now appears that stars must receive an addition to their solid contents, when they are in contact with nebulosity, there is an evident possibility of their being originally formed of it.
HERSCHEL, Phil. Tran. for 1814, part i. p. 257.
Comets move round the sun by the same laws as the planets.
Ibid. p. 123.
"There is a compound spot, or rather two or
Every cometic figure, which is not already three neighbouring spots, a little south of the sun's equator, globular, must have eccentric nebulons matter, which, in its and nearly parallel with it, which I observed, says Mr. CA- endeavour to come to the centre, will either dislodge some of PEL LOFFT, Feb. 9th, 1815. It extends, he adds, 5 minutes the nebulosity which is already deposited, or slide on it sidein length, equal to 130,000 miles; and cannot, he thinks, be ways, and in both cases produce a circular motion ; so that less in breadth than a diameter of the earth. There is also, in fact we can hardly suppose a possibility of the production continues this intelligent observer, a very round, opaque, of a globular forin without a consequent revolution of the well-defined spot of about 24 minutes diameter, or larger than nebulous matter, which in the end may settle in a regular the earth, north-west of the sun's disc; and a small obscure rotation about some fixed asis. spot east of it, and nearly in apparent contact. In position
Ibid. for 1811, part ii. p. 319. and appearance,
he says, the larger of these two is very like a spot seen 15th December, 1813, which was very planetlike.-Such planet, he remarks, whether of the same spe
16. (Gen. v. 4.] Our earth, which is at the distance of cies as ours, or whether cometary, may be so near the sun, about ninety-five millions of iniles from the sun, revolves and so much immersed in its dense atmosphere, as nearly to about him yearly in a little more than three hundred and sixty partake of the solar period of rotation, instead of what would five days, at present. But, as our planet is regularly rebe the law of its revolution if moving freely in open space. eeding, we have cause to conclude, that, like those solar Month. Mag. for March, 1815, p. 101. spots, seen successively to break away froin the sun,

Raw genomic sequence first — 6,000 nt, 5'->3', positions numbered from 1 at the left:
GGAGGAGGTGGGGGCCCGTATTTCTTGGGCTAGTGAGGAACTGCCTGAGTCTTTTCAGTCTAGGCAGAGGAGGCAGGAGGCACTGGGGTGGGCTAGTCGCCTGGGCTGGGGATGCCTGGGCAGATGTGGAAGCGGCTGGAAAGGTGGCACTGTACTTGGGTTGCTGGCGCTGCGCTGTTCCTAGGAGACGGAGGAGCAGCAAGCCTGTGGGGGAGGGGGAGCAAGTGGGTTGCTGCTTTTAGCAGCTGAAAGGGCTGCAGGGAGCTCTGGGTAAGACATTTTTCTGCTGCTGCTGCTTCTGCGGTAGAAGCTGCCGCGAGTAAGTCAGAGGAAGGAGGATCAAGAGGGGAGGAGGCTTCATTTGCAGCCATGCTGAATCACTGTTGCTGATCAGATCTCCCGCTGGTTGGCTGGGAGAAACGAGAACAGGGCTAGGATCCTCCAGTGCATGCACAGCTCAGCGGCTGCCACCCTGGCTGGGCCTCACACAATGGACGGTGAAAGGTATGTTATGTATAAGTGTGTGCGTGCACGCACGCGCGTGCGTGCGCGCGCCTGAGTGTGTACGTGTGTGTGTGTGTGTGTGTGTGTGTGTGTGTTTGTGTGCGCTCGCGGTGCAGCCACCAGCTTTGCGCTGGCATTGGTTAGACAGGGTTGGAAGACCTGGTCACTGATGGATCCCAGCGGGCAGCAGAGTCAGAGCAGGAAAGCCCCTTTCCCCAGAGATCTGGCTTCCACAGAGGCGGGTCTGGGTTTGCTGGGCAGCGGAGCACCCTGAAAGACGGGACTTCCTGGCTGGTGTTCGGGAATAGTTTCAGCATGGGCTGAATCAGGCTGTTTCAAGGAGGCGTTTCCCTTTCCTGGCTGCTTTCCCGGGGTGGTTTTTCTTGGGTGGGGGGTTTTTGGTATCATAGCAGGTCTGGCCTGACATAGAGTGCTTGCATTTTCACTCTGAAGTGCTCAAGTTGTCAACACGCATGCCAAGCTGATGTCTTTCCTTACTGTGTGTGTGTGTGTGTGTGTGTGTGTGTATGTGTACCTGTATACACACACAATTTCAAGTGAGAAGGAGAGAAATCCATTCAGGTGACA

ejected originally out of the immediate atmosphere of that
great luminary, and that, in passing to her present place in 9.
The Comet of 1811 had a nucleus and a the solar system, her year has gradually lengthened in its head, that of 1812 had a nueleus only. Hence we may progressive periods of time, having been at first proportionaconclude, that the first had an attendant moon, the second ble to one, now to three hundred and sixty-five, nearly, of probably had not.
our days.--"I found,” says the Rev. John JACKSON," at HERSCHEL, Phil. Tran. for 1812. parti. p. 232. last with great satisfaction, that the most antient computa
tiou of days for years amongst the Chaldæans, and of
months for years amongst the Egyptians, warranted by the 10.
The comet of 1811 might very possibly be testimony of writers of the greatest credit, and most conan incipient world, just passed its gaseous state, but not hav- versant in the histories and antiquities of these nations, reing yet derived solidity from the precipitation and condensa- conciled all their accounts together, made them consistent tion of its surrounding atmosphere. On this point, succes- with the course of nature, and the history of the first ages sive observations on different comets, in the course of which of the world, delivered in the authentic Mosaic writings. we may probably distinguish progressive stages from their JACKSON's Chronological Antiquities, Dedication, p. 12. chaotic to their distinct formation, can aloue furnish the desirable knowledge in which we are allowedly deficient at present. See some sensible observations on this comet, in
16. [Gen. i. 2.) Sir Isaac Newton's principles began The Morn. Chron. for Nov. 18th, 1811. || by assuming the earth to be a homogeneous fluid; but the
theory did not then correspond with actual experiment. MAC
LAURIN was the first who demonstrated that a homogeneous 11.
As the permanently visible solar system fluid in rotatory motion would always remain globular; and extending to Herschel, on one side, and Saturn on the other, the question is now finally established by James Ivory, Esq. is not quite 3000 millions of miles; our planetary system, M. A. whose ingenuity was rewarded by the Royal Society seen from Sirius, must probably appear as a stellar nebula of London, in 1814, with the Copleyan gold medal. of just about 18 seconds in diameter.
Month. May for Feb. 1815, p. 52. CAPEL LOFFT, Month. Mag. for Dec. 1814, p. 415.
Nou, there are many corroborating testi12.